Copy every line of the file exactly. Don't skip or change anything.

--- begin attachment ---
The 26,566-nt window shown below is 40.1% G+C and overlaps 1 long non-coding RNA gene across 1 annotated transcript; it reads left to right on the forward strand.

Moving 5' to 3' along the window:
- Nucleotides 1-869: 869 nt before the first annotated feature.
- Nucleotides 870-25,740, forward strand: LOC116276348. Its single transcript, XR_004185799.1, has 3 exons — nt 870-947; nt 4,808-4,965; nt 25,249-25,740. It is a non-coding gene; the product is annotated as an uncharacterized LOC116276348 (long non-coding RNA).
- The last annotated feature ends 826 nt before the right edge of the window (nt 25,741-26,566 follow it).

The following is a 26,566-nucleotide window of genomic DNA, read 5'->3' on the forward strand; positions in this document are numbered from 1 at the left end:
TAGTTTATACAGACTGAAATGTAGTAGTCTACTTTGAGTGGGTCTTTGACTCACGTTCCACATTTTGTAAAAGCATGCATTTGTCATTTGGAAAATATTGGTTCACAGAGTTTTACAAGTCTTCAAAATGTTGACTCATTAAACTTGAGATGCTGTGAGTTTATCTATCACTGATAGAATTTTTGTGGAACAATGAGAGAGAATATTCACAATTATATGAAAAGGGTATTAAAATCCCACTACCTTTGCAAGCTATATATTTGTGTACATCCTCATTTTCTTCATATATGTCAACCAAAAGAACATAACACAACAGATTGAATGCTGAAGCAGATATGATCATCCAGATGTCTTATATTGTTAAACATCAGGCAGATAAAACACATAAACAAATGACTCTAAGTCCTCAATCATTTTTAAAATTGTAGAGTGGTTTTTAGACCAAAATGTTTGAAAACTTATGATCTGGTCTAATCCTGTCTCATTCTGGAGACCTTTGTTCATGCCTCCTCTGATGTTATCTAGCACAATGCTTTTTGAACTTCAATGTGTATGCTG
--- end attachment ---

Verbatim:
The 26,566-nt window shown below is 40.1% G+C and overlaps 1 long non-coding RNA gene across 1 annotated transcript; it reads left to right on the forward strand.

Moving 5' to 3' along the window:
- Nucleotides 1-869: 869 nt before the first annotated feature.
- Nucleotides 870-25,740, forward strand: LOC116276348. Its single transcript, XR_004185799.1, has 3 exons — nt 870-947; nt 4,808-4,965; nt 25,249-25,740. It is a non-coding gene; the product is annotated as an uncharacterized LOC116276348 (long non-coding RNA).
- The last annotated feature ends 826 nt before the right edge of the window (nt 25,741-26,566 follow it).

The following is a 26,566-nucleotide window of genomic DNA, read 5'->3' on the forward strand; positions in this document are numbered from 1 at the left end:
TAGTTTATACAGACTGAAATGTAGTAGTCTACTTTGAGTGGGTCTTTGACTCACGTTCCACATTTTGTAAAAGCATGCATTTGTCATTTGGAAAATATTGGTTCACAGAGTTTTACAAGTCTTCAAAATGTTGACTCATTAAACTTGAGATGCTGTGAGTTTATCTATCACTGATAGAATTTTTGTGGAACAATGAGAGAGAATATTCACAATTATATGAAAAGGGTATTAAAATCCCACTACCTTTGCAAGCTATATATTTGTGTACATCCTCATTTTCTTCATATATGTCAACCAAAAGAACATAACACAACAGATTGAATGCTGAAGCAGATATGATCATCCAGATGTCTTATATTGTTAAACATCAGGCAGATAAAACACATAAACAAATGACTCTAAGTCCTCAATCATTTTTAAAATTGTAGAGTGGTTTTTAGACCAAAATGTTTGAAAACTTATGATCTGGTCTAATCCTGTCTCATTCTGGAGACCTTTGTTCATGCCTCCTCTGATGTTATCTAGCACAATGCTTTTTGAACTTCAATGTGTATGCTG